A Genesis of Karma is a play with a moral to it, but don't let that put you off. In three short vignettes, we meet a trio of characters from different worlds, different eras and with individual challenges to overcome.
We go from Nazi Germany on the eve of the Final Solution, to the home of a Catholic priest in mid-century Italy, then finally to the gritty streets of modern-day Willesden.
In each interlude, a woman is battling with demons real and imaginary; a predatory SS man, a malevolent priest and an angry, maniacal thug, but also their own anxieties and mistakes. Woven into this are questions about religion, culture and philosophy, cause and effect.
But the play isn't three separate scenes. A mysterious Messianic figure narrates them all in a way which the writer, Gopi Warrier, may well have intended to be haunting and thought-provoking, but which falls far short.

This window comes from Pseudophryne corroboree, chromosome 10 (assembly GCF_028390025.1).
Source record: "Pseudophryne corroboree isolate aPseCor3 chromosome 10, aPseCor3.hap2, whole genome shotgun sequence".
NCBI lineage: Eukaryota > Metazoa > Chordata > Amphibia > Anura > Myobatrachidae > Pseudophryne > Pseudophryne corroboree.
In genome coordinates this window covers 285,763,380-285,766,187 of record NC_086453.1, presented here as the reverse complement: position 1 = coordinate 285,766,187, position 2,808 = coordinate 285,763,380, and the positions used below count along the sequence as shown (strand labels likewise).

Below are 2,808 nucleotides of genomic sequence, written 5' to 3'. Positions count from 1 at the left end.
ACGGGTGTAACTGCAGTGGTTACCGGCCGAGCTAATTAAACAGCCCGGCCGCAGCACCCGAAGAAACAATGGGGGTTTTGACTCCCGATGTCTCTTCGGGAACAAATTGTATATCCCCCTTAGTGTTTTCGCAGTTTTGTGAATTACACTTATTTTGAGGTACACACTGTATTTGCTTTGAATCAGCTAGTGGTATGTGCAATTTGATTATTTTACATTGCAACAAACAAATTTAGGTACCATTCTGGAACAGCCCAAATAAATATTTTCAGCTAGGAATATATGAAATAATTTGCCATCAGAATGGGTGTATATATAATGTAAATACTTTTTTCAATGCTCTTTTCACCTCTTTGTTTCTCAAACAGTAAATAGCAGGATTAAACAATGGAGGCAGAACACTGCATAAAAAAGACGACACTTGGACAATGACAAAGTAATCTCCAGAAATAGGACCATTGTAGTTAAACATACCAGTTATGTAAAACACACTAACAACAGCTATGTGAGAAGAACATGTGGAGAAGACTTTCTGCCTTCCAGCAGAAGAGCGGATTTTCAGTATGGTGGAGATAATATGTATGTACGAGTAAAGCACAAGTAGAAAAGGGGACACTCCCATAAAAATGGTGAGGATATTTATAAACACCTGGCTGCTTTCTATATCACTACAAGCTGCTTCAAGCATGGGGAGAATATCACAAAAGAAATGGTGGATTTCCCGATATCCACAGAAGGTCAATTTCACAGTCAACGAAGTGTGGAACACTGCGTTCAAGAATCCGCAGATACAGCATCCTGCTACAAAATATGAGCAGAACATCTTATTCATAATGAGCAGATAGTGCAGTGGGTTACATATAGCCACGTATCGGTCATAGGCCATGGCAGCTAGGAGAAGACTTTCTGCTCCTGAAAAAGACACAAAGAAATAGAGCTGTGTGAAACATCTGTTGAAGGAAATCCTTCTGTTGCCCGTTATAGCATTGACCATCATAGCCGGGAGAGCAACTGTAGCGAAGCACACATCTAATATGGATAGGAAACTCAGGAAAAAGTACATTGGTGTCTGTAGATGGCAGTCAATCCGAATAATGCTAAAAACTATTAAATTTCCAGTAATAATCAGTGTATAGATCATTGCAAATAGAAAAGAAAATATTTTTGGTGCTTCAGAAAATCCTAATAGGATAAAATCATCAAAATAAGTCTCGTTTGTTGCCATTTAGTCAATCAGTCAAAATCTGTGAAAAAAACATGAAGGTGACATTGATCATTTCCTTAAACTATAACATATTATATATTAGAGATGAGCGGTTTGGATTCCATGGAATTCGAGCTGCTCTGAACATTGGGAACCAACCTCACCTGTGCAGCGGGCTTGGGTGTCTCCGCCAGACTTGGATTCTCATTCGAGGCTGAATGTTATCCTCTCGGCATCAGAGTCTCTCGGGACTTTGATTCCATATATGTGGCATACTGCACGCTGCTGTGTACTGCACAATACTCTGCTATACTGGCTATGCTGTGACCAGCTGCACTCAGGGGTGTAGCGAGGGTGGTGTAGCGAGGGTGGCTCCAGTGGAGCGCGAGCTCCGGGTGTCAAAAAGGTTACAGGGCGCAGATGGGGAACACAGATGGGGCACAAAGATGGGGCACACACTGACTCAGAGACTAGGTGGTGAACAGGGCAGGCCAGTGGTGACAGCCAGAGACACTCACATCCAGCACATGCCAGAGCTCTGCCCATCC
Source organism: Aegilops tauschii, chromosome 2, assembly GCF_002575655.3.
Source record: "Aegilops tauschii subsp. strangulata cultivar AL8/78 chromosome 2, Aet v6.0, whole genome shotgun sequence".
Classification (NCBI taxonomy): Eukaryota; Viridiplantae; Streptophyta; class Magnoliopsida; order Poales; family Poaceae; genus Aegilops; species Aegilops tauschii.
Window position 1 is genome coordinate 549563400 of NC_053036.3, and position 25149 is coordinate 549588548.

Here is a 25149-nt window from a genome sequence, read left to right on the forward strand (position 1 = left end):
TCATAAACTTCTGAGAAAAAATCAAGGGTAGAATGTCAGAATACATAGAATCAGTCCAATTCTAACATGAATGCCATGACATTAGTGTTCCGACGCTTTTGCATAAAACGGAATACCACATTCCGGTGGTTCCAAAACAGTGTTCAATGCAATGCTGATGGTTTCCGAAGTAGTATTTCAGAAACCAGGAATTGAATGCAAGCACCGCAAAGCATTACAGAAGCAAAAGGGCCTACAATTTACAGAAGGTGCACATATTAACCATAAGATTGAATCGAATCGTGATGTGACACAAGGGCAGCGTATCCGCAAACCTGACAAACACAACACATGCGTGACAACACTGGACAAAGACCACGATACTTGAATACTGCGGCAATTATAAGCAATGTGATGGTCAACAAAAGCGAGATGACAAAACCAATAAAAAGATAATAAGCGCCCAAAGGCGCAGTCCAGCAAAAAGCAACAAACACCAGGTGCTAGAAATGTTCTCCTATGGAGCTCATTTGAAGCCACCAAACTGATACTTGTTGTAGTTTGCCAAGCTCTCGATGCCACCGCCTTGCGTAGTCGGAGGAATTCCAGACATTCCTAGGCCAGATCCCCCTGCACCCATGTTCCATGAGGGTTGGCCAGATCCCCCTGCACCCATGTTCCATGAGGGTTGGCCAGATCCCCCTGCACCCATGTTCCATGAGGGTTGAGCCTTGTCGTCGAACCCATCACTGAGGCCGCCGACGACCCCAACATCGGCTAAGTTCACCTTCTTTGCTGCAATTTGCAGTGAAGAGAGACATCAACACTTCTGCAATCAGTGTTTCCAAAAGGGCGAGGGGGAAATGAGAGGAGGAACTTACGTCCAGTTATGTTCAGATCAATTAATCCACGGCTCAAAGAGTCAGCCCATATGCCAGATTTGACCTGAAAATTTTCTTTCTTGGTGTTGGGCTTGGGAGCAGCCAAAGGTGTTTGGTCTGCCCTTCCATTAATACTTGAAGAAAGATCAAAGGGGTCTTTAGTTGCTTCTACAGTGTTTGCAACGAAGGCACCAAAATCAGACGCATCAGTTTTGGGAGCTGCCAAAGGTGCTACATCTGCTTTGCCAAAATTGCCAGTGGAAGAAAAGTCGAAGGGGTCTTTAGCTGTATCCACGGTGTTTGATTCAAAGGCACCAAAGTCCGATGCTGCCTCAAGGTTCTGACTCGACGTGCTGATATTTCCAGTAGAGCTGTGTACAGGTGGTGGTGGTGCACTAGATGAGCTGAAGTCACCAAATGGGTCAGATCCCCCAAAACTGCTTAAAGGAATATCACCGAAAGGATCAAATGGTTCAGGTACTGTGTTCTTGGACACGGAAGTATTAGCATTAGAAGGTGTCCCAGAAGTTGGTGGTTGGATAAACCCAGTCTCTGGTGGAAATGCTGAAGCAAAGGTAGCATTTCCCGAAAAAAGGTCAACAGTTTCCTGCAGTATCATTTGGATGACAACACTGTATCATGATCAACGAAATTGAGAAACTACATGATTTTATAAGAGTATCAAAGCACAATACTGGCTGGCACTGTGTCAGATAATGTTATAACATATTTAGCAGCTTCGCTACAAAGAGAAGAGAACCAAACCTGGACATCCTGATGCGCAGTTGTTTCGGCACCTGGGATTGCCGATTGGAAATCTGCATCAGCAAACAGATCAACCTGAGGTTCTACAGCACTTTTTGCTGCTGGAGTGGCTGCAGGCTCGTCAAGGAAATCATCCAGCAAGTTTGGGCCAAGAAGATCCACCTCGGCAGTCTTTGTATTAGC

The suggestion that each victim has been formed out of some kind of karmic retribution is intriguing, but one that would be more rewarding for the audience to explore without the presence of a prophet with an inflated sense of importance doing so for them.
That said, the play benefits from some excellent performances – Alan Booty makes for a wonderfully ingratiating priest, while Lowri James, and her "flashing eyes", is excellent at expressing the burning anguish and defiance of the Jewish Rachel. The music is rousing and effective, and there is strong direction at the hands of Alexa Christopher-Daniels.
The small space is used brilliantly, not least in a chilling scene of silent, brutal violence, played out in the background as a court scene unfolds on the main stage.
At only an hour long, this is a simple but absorbing drama, a puzzle of a play that offers several ways of being put back together.